Sure, losing sleep does impact your health over time. But let’s be real—daylight saving time is only one hour of lost sleep. You lose more sleep when you fly from the West Coast to East than you…
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I know when to eat! When hunger demands consumption! And might even eat the clock itself –depending on what it’s made of.
When Daylight Saving Time begins this year on Mar. 8, Americans are likely to turn their clocks forward with a minimum of grumbling over the lost hour — at least compared to the objections that were raised when it was first implemented. The idea of moving the clock around in order to maximize the useful hours of sunlight, thus saving the fuel otherwise needed for lights, was originally a wartime idea. Individual localities might choose to move forward or back, but the end of World War I meant the end of federal daylight saving. The option to decide on a case-by-case basis led cities and states across the country to take up proverbial arms — or, rather, clock hands — for or against.
The battle over the clocks raged for decades. People who liked having sunlight early in the day raged against those who privileged daylight in the evening. But…
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No matter what it’s called, Moxie Supper prefers to consider taste and nutrition, local farms over corporations, minimal processing! Never “bleached” flour to make it “white” and more acceptable.. Moxie cares! Where it vane from, how it was processed, how well workers were paid for their efforts, etc. Moxie Supper cares!
Famed rock duo Hall & Oates is suing a Brooklyn-based cereal company over their cleverly named granola, Haulin’ Oats.
The suit, filed in Brooklyn federal court, alleges that the artisanal cereal company Early Bird is trying to capitalize on the rock group’s brand, according to the BBC. The case notes that several companies have tried to tie the “Man Eater” band to “oats-related products.”
The phonetically punny snack is made of maple syrup and oats and touted as a perfect base for a breakfast parfait. It costs $27 for three packets.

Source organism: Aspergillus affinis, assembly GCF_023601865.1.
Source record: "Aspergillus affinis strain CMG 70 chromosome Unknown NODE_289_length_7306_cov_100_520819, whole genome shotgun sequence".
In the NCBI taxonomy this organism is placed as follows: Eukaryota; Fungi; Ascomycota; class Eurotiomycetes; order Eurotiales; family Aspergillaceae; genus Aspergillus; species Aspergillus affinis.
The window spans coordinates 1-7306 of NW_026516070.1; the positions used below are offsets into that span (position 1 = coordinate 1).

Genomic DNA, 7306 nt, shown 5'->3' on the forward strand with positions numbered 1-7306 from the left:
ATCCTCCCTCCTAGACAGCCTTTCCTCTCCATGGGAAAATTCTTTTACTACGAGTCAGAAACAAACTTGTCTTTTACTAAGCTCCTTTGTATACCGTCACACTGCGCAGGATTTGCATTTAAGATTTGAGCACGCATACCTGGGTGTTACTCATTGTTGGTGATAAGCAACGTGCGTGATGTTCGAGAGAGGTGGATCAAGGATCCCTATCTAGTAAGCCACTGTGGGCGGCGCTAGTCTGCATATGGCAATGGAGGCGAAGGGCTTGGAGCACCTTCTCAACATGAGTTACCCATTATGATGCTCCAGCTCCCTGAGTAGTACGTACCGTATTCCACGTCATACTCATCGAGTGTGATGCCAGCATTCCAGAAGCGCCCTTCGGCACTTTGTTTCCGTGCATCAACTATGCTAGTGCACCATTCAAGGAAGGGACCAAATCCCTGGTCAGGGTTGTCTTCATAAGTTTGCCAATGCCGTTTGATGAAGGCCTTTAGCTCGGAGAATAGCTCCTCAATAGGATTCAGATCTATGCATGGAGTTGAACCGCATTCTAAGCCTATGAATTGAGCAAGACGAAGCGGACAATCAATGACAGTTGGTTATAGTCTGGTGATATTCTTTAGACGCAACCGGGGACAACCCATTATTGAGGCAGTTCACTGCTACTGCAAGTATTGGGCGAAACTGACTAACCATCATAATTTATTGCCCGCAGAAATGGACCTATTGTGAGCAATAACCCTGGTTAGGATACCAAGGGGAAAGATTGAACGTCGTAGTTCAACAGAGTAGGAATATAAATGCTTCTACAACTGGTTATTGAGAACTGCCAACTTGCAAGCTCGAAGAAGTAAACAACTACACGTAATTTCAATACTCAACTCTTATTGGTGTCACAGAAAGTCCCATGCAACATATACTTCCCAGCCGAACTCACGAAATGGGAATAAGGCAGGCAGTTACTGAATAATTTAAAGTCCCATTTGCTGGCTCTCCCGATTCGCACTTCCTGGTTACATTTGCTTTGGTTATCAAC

But if Early Bird has to retire Haulin’ Oats, we have some other band-inspired suggestions: Damien Rice Krispies, Korn Flakes, Modest Muesli, Apple Jack Whites, Cap’n Crunch and Tenille, Cream (of Wheat), Chuck Berrycrunch or The Almond Brothers.
How delectable! –even for the mind.
He speaks to TIME LightBox about his process.
TIME LightBox: Tell us about yourself and how you became interested in photography.
Michael Peres: When I was in a high school I was planning to go to college to become a doctor. But in my senior year, I was the sports editor for my school yearbook and the kid taking the pictures was someone [who] didn’t know much about photography — so I went with him on the photo shoots. From the moment we developed the photos, I was hooked. The polarity in my wiring changed and I thought that it was the coolest thing.
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Be back before breakfast yesterday!
In honor of the 30th anniversary of Back to the Future this summer, London-based LEGO animator Macro Lego Universe has recreated the beloved science fiction film in six minutes. Pay close attention to the movie’s famous clock tower scene. Filmed at BRICK 2014, a convention for fans of the inter-locking bricks, it was animated and photographed by Vicki Smith and Daniel Jamieson, and the set was built by Elspeth De Montes.
Is it worthy of a LEGO Oscar?